"Green Hunan is a grassroots organization in Central China," he says. "They are promoting a volunteer network with eight monitoring stations, sixty-three monitoring points and 36 volunteers. On September 17, 2012 in the course of river monitoring, Brother Mao, one of the volunteers, found red sewage coming from the chemical plants located in the area [see photo]. So he took photos with his cell phone and wrote a microblog (Twitter in China). Soon there were 4000 retweets and 2000 replies. The situation was then reported by the local media."
Zhong says the media coverage prompted the local environmental protection board to investigate, and they closed the factory. The factory chairman had to make a public apology.
Green Hunan is one of about 30 small, grassroots groups working with IPE to help keep its database and maps up to date. In turn IPE lets these groups know when a company in their geographic region has a violation of the national environmental laws.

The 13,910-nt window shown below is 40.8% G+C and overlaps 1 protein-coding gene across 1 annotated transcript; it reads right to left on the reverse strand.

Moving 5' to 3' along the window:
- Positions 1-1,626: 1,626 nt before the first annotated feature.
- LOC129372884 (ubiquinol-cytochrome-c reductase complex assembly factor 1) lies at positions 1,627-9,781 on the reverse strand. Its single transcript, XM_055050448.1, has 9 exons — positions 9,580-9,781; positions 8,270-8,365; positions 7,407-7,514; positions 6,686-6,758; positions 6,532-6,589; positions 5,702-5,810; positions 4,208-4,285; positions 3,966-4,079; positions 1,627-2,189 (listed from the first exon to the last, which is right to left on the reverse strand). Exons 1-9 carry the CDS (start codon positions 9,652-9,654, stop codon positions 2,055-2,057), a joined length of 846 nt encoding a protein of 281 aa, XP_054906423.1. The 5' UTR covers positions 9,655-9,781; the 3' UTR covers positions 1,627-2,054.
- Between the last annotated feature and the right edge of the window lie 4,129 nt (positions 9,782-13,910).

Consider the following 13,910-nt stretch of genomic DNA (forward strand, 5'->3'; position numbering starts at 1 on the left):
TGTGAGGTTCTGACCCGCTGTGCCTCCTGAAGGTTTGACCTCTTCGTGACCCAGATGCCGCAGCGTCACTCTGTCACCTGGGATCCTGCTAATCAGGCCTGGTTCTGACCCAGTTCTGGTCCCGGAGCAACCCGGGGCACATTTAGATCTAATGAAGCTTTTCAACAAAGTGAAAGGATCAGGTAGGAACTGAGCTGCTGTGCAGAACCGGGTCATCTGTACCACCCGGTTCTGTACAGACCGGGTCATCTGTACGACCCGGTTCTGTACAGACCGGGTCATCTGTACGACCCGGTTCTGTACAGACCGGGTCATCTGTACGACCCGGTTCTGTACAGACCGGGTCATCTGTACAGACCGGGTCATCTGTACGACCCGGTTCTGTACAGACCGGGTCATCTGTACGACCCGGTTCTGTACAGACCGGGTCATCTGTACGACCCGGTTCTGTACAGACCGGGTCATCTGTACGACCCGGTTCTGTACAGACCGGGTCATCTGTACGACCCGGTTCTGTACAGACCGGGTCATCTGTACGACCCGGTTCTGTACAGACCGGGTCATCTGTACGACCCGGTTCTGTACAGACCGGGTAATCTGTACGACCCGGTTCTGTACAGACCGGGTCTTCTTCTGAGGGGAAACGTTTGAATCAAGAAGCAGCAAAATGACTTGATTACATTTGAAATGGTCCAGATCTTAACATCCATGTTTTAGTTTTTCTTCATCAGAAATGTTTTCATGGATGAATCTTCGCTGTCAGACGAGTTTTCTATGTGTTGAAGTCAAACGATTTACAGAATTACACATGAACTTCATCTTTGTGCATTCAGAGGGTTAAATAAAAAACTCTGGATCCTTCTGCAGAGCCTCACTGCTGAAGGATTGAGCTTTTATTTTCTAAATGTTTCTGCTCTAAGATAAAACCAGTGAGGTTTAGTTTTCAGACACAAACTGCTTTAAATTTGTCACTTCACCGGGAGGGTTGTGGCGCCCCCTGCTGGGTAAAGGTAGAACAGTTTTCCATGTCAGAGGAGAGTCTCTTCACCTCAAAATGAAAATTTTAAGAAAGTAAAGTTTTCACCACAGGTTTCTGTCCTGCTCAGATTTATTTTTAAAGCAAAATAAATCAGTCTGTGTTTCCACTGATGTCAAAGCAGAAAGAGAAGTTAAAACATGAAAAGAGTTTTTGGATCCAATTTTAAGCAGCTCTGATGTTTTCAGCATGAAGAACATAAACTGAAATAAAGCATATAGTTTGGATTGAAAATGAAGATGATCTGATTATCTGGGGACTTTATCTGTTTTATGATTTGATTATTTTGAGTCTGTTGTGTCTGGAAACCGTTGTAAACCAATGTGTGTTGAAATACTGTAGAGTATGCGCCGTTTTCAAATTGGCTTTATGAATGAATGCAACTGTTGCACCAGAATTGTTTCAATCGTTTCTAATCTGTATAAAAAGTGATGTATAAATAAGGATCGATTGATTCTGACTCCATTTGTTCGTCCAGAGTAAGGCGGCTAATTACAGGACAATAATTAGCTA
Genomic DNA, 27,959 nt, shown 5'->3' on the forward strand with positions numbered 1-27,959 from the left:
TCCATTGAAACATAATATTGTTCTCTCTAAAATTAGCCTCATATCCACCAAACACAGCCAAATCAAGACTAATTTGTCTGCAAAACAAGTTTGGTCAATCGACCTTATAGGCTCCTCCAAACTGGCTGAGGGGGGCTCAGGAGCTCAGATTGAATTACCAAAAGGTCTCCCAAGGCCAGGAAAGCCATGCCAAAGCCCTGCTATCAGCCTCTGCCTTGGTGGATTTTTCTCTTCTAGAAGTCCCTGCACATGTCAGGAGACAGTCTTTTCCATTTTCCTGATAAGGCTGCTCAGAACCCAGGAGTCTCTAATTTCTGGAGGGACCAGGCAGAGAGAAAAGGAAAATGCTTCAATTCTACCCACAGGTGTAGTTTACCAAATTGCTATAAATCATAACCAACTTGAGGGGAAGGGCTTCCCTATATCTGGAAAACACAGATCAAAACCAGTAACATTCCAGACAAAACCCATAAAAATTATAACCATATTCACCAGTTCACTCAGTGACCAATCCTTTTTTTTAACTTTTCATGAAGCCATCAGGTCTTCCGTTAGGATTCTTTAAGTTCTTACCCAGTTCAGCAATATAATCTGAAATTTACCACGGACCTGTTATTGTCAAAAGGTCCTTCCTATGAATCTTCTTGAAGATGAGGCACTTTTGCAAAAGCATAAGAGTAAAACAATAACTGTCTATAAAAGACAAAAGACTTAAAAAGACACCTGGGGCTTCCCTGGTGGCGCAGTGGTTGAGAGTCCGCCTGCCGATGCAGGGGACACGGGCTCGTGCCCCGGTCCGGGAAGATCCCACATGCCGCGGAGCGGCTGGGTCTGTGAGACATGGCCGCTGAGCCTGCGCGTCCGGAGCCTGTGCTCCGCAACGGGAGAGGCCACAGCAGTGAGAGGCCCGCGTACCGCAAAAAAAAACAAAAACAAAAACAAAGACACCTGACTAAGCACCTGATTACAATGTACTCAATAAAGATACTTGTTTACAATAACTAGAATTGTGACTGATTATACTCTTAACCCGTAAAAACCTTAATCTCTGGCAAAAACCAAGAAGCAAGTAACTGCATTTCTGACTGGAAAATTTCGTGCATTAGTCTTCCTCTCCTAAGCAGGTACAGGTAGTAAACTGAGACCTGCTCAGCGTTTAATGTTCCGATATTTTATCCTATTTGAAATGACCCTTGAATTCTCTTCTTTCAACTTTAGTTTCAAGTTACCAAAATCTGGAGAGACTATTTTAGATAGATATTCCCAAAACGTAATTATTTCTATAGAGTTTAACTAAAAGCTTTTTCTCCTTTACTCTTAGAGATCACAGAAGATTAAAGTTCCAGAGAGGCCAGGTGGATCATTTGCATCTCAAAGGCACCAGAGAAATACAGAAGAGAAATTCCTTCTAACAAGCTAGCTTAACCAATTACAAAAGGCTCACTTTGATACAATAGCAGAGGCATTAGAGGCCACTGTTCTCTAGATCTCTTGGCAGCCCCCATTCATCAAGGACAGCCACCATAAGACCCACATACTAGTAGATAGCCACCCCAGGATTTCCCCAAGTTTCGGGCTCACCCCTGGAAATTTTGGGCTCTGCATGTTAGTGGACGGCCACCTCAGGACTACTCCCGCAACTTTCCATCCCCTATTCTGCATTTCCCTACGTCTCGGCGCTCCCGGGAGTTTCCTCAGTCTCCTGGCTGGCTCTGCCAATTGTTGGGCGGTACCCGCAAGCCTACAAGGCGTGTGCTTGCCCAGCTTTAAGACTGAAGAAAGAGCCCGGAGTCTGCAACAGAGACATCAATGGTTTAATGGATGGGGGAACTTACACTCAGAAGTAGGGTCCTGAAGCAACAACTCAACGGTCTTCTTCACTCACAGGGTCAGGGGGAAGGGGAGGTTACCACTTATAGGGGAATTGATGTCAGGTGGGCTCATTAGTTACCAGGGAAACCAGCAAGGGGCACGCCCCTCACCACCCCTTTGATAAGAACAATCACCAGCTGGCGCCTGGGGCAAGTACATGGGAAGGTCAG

"There has started to be a lot of movement around the data piece," McDonald says. "The exciting thing about Ma Jun’s project is that in addition to poorly behaving companies getting a black mark next to their names on IPE's water pollution database, hundreds to thousands of companies have contacted him to say what can we do to get off this list. Already something like 600 companies have taken action, which has led IPE to take their name off the list. The database and maps have turned out to be much stronger tools than anyone could have imagined."
Indeed, data collection and monitoring seems to be central to the success of China's burgeoning environmental movement. Zhong sums up the typical trajectory of a campaign thusly: "First, you collect pollution information from public channels, then you list a company on the China Water Pollution Map, then you enlarge your influence through media campaigns and NGO networking campaigns, then you initiate Green Choice consumer awareness activities focused on a specific brand, then you might work with an out-of-country partner to further pressure the company, and then you request that the company participate in an auditing and monitoring program."